JEFFERSON CITY — Gov. Jay Nixon sent state lawmakers a letter Monday warning that more than 120,000 Missouri residents could face a retroactive tax if the legislature overrides his veto of a bill allowing communities to resume levying local taxes on vehicle purchases.
State lawmakers passed the tax legislation this year after the Missouri Supreme Court ruled local sales taxes cannot be levied when vehicle purchases are made in another state. The court ruling also applied to instances when an individual sells a vehicle to another Missouri resident.
Missourians have long paid state and local taxes for vehicle purchases when they register their cars, trucks and other vehicles, and the bill passed by the Republican-led legislature sought to reverse the court's ruling. The bill would have applied retroactively to vehicles purchased after the high court's ruling.
Nixon said figures from the Department of Revenue show that no local sales tax was paid on 122,702 vehicles bought after the March 21 effective date of the court ruling. He said those people believe they have satisfied their tax obligations.
"It is unfair and punitive to retroactively tax at least 122,702 Missourians, particularly without a vote of the people," Nixon said in his letter Monday.
Local officials, vehicle dealers and others had lobbied Nixon this summer to sign the tax legislation. Supporters of the bill warned that many communities were likely to lose revenue without the measure, while vehicle dealerships feared customers would travel elsewhere to buy cars and trucks to claim a tax break.
Some Republican supporters of the sales tax legislation have said the measure reinstates an existing local tax and therefore does not amount to a tax increase.
Nixon announced his veto in July. Instead of the sales tax legislation, Nixon said that a strong case could be made for local voters to approve a "use tax," which is levied on items used locally but bought without paying a home-state sales tax. The state Supreme Court's tax ruling still allows use taxes on vehicle sales.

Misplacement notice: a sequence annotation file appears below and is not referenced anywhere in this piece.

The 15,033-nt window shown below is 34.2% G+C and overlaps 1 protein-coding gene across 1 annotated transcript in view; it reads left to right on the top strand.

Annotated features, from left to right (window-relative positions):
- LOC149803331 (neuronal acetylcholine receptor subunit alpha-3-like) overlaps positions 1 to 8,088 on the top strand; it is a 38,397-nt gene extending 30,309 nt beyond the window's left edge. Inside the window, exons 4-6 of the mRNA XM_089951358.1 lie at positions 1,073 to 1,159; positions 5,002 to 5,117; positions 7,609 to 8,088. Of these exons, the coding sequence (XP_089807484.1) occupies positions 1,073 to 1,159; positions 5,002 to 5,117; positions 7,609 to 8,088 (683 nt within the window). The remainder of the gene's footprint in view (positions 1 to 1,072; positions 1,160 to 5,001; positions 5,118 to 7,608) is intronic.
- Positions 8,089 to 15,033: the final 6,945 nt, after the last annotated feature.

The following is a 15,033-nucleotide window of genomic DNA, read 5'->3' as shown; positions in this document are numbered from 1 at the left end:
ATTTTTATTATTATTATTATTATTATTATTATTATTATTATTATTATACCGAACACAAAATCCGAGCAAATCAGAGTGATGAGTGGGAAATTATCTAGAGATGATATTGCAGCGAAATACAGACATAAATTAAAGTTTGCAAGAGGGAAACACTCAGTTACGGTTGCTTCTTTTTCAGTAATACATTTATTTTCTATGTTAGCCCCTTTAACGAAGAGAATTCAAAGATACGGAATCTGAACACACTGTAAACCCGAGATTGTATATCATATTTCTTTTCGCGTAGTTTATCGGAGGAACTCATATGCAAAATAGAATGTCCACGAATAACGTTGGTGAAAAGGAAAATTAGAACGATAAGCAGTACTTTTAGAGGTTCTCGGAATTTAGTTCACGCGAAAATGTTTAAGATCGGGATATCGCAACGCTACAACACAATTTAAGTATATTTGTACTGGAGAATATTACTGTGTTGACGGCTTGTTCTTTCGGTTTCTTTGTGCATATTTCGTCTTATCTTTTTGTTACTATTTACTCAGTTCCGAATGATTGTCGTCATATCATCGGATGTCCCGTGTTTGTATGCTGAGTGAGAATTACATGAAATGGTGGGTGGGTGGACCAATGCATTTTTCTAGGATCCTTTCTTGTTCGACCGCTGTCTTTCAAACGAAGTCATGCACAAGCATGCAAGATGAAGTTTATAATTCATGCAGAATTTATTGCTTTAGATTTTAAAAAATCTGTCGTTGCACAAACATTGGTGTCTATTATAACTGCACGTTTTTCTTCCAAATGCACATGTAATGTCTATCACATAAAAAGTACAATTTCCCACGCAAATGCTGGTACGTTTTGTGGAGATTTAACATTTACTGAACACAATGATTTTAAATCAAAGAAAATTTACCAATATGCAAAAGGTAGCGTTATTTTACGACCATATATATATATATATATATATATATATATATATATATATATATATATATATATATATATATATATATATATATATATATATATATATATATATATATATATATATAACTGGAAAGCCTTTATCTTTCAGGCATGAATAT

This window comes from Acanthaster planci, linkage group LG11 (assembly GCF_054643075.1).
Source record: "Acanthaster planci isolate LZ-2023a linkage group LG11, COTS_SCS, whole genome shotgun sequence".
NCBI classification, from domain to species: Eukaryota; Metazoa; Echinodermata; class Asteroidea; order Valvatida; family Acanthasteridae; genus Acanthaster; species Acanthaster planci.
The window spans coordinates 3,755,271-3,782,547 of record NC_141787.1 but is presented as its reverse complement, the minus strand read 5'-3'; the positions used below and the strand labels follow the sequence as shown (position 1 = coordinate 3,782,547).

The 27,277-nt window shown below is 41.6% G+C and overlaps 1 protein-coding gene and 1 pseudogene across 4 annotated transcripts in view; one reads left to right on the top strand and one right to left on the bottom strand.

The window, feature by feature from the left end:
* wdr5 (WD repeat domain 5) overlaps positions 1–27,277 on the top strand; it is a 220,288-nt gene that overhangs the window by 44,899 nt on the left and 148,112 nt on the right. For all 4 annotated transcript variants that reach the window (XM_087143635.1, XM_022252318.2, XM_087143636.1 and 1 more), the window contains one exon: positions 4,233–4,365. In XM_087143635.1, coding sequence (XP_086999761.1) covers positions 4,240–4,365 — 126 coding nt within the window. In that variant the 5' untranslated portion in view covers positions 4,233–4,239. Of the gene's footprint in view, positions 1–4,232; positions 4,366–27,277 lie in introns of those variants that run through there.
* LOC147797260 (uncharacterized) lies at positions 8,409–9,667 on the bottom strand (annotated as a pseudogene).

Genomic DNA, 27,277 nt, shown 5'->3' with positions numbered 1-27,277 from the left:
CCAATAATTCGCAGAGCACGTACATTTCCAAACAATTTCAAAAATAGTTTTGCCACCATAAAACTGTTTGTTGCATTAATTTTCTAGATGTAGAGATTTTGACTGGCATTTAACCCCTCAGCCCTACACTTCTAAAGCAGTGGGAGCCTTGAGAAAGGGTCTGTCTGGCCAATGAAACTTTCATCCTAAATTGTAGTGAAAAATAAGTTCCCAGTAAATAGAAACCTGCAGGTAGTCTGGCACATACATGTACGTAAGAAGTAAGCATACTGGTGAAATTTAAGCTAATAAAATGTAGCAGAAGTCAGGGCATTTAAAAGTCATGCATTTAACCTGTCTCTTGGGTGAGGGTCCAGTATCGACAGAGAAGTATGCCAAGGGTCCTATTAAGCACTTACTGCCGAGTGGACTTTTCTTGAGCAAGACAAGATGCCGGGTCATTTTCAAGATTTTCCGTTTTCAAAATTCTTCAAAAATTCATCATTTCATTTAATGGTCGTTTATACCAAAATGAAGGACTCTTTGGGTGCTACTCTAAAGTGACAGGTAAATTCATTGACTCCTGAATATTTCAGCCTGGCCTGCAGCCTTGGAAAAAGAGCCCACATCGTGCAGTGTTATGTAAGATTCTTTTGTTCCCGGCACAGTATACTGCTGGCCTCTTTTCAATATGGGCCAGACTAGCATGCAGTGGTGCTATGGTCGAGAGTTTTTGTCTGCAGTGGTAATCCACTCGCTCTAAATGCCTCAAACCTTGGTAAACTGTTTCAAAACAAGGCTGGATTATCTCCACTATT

Conservative activist Carl Bearden, a former House Republican leader, said lawmakers should not override Nixon's veto.
"They should take a stand for their constituents and let local governments do their jobs - putting a local use tax on the ballot at the next opportunity," Bearden said in a recent online column.
So far, 41 of Missouri's 114 counties have a use tax, and the governor's office has estimated that more than 90 municipalities have the tax.
Earlier this month, Osage County approved a use tax, while Howard County rejected one. The Missouri Association of Counties said at least two more counties plan to seek voter approval for a use tax in November.
The sales tax warning letter from Nixon comes two weeks before Missouri lawmakers return to the state Capitol on Sept. 12 to consider veto overrides. Among the bills that Republican leaders were considering are the vehicle sales taxes bill and a measure that expands religious and moral exemptions for insurance policies covering birth control.
A successful veto override requires a two-thirds majority — 23 votes in the state Senate and 109 votes in the state House. Republicans now control more than two-thirds of the Senate but would need to pick up several House Democrat votes to succeed. The most recent veto to be overridden was Nixon's rejection of new congressional districts in 2011.